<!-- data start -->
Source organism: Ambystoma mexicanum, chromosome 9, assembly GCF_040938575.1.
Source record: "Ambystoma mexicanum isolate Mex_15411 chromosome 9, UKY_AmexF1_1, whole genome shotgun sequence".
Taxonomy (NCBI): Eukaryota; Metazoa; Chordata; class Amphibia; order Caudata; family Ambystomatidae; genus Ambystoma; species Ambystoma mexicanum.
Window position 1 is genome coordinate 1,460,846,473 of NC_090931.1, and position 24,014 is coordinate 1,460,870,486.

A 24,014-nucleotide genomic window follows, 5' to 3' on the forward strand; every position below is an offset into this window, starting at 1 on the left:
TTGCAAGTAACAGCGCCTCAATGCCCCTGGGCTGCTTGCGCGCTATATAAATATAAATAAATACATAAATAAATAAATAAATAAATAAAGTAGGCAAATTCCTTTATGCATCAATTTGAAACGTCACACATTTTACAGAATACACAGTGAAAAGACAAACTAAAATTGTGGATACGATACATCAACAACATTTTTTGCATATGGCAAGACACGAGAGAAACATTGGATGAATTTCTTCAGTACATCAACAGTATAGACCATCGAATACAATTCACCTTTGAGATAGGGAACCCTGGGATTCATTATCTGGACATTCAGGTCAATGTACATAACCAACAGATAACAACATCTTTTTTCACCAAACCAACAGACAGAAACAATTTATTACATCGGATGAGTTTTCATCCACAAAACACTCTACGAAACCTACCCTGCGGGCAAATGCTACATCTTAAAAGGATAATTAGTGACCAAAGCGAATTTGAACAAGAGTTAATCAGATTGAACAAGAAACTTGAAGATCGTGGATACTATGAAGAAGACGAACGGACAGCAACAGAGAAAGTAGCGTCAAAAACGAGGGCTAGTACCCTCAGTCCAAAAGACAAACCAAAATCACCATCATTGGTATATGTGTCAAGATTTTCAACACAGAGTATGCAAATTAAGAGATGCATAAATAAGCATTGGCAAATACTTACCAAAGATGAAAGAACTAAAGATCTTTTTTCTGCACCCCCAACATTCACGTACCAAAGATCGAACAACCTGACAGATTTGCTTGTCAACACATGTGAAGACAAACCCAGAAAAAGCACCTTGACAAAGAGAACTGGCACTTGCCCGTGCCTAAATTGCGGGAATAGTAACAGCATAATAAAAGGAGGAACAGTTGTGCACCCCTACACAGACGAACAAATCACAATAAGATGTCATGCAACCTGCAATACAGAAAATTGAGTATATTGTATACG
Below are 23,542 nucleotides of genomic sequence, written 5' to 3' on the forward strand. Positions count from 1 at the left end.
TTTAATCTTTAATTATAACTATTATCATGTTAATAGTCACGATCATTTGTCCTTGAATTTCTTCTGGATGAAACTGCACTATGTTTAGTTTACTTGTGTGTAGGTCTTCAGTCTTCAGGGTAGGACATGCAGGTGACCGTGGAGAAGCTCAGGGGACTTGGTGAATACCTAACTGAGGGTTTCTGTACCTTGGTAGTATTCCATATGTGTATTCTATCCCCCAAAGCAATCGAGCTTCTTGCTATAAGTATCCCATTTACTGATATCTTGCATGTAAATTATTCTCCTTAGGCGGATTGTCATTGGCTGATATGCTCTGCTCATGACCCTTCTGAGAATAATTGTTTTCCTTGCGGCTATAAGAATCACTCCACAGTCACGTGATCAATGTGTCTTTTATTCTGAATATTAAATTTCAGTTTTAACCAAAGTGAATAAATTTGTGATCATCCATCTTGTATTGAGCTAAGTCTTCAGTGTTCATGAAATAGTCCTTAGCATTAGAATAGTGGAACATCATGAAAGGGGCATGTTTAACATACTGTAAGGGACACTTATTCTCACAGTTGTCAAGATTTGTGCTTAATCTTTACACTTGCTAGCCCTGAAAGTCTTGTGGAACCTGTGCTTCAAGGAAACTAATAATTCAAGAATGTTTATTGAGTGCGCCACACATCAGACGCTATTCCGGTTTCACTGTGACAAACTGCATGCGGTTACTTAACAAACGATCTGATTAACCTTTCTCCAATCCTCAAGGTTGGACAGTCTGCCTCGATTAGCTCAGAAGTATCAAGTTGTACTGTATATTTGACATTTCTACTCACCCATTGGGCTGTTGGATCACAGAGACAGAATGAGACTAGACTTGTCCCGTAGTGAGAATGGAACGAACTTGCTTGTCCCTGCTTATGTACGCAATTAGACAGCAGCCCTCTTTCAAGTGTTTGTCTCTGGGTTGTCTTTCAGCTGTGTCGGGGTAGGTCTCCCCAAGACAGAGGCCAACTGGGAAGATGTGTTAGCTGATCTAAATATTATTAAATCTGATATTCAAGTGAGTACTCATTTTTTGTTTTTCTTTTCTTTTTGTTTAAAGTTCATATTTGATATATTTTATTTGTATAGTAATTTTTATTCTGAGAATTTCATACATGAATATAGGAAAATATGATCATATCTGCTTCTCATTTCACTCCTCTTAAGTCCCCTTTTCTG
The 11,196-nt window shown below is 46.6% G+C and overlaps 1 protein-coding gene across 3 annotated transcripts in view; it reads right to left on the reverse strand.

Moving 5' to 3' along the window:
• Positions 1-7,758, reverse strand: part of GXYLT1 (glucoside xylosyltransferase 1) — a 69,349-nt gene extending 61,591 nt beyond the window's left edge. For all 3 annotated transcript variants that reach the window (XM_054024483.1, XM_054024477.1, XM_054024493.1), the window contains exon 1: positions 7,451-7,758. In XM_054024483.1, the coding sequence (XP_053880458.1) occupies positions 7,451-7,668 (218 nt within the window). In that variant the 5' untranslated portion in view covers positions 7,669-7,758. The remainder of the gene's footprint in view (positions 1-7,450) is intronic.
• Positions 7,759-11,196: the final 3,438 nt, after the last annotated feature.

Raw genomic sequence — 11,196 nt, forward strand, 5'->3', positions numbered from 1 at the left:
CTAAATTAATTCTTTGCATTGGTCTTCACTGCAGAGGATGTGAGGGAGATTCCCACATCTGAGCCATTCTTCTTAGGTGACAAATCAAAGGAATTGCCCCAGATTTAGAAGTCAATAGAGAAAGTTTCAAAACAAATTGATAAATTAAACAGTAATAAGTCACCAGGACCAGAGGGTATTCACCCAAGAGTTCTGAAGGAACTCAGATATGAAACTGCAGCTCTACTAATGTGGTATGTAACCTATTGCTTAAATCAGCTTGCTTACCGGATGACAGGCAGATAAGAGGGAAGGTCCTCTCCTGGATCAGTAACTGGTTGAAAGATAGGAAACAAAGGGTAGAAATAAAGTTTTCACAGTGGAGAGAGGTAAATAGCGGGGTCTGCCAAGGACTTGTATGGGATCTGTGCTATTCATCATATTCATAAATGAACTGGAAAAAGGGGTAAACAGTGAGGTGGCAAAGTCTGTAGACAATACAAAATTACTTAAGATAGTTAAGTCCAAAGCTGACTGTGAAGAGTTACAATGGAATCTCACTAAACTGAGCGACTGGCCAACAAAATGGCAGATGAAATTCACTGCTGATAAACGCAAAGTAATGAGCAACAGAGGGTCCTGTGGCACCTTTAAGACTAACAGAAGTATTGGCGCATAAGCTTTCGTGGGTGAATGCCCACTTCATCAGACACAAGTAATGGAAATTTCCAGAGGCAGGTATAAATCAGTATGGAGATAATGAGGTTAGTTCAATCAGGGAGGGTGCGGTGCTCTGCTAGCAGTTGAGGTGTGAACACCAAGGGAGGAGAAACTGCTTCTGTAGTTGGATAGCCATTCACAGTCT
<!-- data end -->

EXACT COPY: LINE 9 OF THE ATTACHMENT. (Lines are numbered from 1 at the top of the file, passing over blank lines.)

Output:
The 11,196-nt window shown below is 46.6% G+C and overlaps 1 protein-coding gene across 3 annotated transcripts in view; it reads right to left on the reverse strand.